Readings — From the March 2013 issue

So Who Could I Tell the Story To

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By Christa Wolf, from City of Angels: Or, the Overcoat of Dr. Freud, published last month by Farrar, Straus and Giroux. Wolf, who spent most of her life in East Germany, was the author of many works of fiction and non-fiction, including Cassandra and The Quest for Christa T. She died in 2011. Translated from the German by Damion Searls.

 — the story that now needed to be told, even though it wasn’t a story at all? The principle of chance would have to decide for me: Who would sit next to me in the lounge for afternoon tea? It was Francesco. Alone. Not bad, as random choices go. I put the faxed newspaper article on the table in front of him, the one where my name appeared in the headline in the context of two letters of the alphabet that for months now had meant in the German media the highest degree of guilt, and I started talking, I talked the whole afternoon through, no one interrupted us, it got late, the sun set, unnoticed by us, and then I finally got to the end, and Francesco said: Shit.

Francesco had sat down by himself on that quiet, rainy Sunday, behind his newspaper, planning to complain again about the news from Italy. They’ve destroyed the country, he said. Our political class has destroyed the country, and we just sat and watched. That’s how it always goes, I said, and since he looked up, paid attention, and seemed interested, I could put the faxed article on the table in front of him, and since he folded his newspaper and looked inquisitively at me, I could talk. Some people found Francesco insensitive, he was inclined to angry outbursts, but he listened the right way, and I told him about the week, nine months before, that for me existed outside of time.

About your trip, every morning for ten days, to the part of East Berlin you knew least well. About the street that had just become famous, infamous, because it housed the offices of the agency that, of all the evils the crumbling state had stood for, was the most evil, the most demonic, contaminating everyone it touched. I tried to describe to Francesco the feeling you had when you turned into that courtyard surrounded by a square of monotonous five-story office buildings. He knew buildings like that, he said, and how could he not, as an architectural historian. The fleeting thought that this kind of agency could only be headquartered in buildings like that. Whenever you looked for a spot in the giant parking lot that was always full you were overcome with a feeling of suffocating anxiety, like you were in the wrong place. You already knew which entrance you needed to head toward, and you held your I.D. ready. The fact that the guard on duty gradually got to recognize you made it paradoxically easier for you to go inside. Obviously he had to write down your I.D. number again every time, and the different guards who had worked there before must have done the same thing, you thought as you walked upstairs, and you were well aware how much more apprehensive you would have been if you had been summoned to this building in the old days, three or four years ago, before the age had “turned.” Not that you even knew whether outsiders — suspects? — were ever summoned to this building, or whether it was only employees of the organization who set foot here. Now its deepest secrets were spread out before almost everyone’s eyes, a national legacy — before my eyes, too, insofar as they concerned me, I told Francesco. Can you understand, I asked him, what it took to force myself to go back there every morning, to sign in with the woman — a nice, modest, and unassuming woman, by the way — who managed the minuscule portion of the enormous mass of material that concerned you and G., which she kept in a big green wooden box you called a “sea chest,” bringing out, every day, the portion of files you were to work on that day and laying them on the table in front of you in the visitors’ room where others were sitting with their own stacks of files at other tables.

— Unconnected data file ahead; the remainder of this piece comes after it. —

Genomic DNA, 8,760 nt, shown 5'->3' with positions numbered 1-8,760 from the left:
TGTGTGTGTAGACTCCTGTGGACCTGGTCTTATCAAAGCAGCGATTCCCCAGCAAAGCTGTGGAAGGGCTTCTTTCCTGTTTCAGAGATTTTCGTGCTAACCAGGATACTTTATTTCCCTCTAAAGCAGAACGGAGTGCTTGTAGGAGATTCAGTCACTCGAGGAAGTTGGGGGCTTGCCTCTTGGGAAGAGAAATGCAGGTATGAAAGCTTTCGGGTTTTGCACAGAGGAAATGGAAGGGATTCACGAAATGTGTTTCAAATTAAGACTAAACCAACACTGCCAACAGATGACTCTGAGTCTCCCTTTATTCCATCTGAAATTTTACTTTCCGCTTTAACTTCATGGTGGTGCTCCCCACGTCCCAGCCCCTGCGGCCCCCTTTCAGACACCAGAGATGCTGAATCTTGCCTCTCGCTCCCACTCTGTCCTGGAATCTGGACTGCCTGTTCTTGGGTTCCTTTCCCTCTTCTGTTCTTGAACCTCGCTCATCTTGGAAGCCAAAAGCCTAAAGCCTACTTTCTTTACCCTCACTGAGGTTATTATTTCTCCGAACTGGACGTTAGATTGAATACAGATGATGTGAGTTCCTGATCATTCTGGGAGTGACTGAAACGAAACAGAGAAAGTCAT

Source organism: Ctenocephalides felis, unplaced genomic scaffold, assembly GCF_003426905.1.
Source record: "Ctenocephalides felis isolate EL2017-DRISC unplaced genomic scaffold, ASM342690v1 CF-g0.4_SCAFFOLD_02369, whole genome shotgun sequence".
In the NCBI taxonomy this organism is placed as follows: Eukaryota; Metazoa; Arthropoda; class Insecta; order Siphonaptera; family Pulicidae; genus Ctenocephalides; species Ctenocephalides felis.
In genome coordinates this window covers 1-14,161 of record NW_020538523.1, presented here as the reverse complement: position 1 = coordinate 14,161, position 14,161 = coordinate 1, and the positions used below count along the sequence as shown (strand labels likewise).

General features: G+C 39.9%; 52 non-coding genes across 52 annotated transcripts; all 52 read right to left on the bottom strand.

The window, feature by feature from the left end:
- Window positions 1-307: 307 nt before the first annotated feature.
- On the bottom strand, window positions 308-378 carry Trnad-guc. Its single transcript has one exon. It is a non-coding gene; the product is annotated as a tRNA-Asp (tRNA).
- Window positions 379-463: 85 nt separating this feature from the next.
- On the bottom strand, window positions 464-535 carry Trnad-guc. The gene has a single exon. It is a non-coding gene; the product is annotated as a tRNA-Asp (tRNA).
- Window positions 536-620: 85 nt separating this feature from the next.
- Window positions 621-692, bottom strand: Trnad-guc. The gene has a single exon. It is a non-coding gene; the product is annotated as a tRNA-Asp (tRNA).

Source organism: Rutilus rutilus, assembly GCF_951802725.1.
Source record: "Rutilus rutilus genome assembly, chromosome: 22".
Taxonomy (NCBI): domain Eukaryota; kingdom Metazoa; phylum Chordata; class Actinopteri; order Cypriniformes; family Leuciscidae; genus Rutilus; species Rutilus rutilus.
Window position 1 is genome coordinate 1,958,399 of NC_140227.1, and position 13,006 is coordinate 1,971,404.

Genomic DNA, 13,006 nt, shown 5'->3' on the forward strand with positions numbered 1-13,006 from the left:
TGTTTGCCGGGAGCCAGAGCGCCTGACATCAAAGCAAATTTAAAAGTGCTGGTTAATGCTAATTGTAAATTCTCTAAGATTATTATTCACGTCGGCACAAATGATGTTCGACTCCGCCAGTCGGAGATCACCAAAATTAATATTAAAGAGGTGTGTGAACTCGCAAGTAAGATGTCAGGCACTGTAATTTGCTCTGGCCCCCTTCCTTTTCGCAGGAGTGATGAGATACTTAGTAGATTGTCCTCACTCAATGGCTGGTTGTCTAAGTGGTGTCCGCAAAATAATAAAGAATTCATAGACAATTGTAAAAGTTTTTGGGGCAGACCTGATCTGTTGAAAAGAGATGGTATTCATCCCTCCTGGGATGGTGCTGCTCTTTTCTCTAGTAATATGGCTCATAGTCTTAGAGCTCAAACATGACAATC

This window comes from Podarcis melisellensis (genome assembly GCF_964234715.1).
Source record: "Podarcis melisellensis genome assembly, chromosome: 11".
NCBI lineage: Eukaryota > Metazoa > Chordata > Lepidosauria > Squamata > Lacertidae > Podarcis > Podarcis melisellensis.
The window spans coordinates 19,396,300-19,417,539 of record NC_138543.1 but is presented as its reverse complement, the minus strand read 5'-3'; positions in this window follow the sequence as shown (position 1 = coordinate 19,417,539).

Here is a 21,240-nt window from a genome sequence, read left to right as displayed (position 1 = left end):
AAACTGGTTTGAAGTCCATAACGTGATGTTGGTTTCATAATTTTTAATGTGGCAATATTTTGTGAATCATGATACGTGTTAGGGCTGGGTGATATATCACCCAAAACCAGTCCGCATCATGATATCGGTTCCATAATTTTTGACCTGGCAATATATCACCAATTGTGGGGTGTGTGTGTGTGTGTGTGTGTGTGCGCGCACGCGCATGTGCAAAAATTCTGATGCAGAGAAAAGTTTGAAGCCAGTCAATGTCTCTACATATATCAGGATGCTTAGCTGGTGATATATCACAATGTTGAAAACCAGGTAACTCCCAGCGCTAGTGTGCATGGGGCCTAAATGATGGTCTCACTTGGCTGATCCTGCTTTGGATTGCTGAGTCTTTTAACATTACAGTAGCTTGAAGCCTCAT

It was very quiet in that room. The woman handling your files told you the rules, including that she had read through every word of the files before you, but, she promised you, she was sworn never to speak about their contents.

Listen, Francesco said, you don’t have to tell me any more. Yes I do, I have to, I said. There were a lot more files than you had expected. Forty-two volumes, later some additional ones too, including telephone-surveillance transcriptions. You had been under observation since very early on. And the files from the Eighties were not there, except for a single index card that indicated their contents. Destroyed. Or in any case, unlocatable.

And? Francesco asked. Would you have lived your lives differently if you had known?

I’ve thought about that a lot since then, I said. You and many of your friends had reckoned with the possibility that you were being watched. But not from such an early date. Not so uninterruptedly. You had told one another jokes on the phone, had even expressed your opinions pretty fully, just not naming names. You had to take at least that precaution. But you didn’t want to take everything so seriously and make yourself paranoid. It’s hard to describe, this state we lived in of simultaneous knowing and repressing, I told Francesco. Would we have lived our lives differently if we had known everything? I don’t know.

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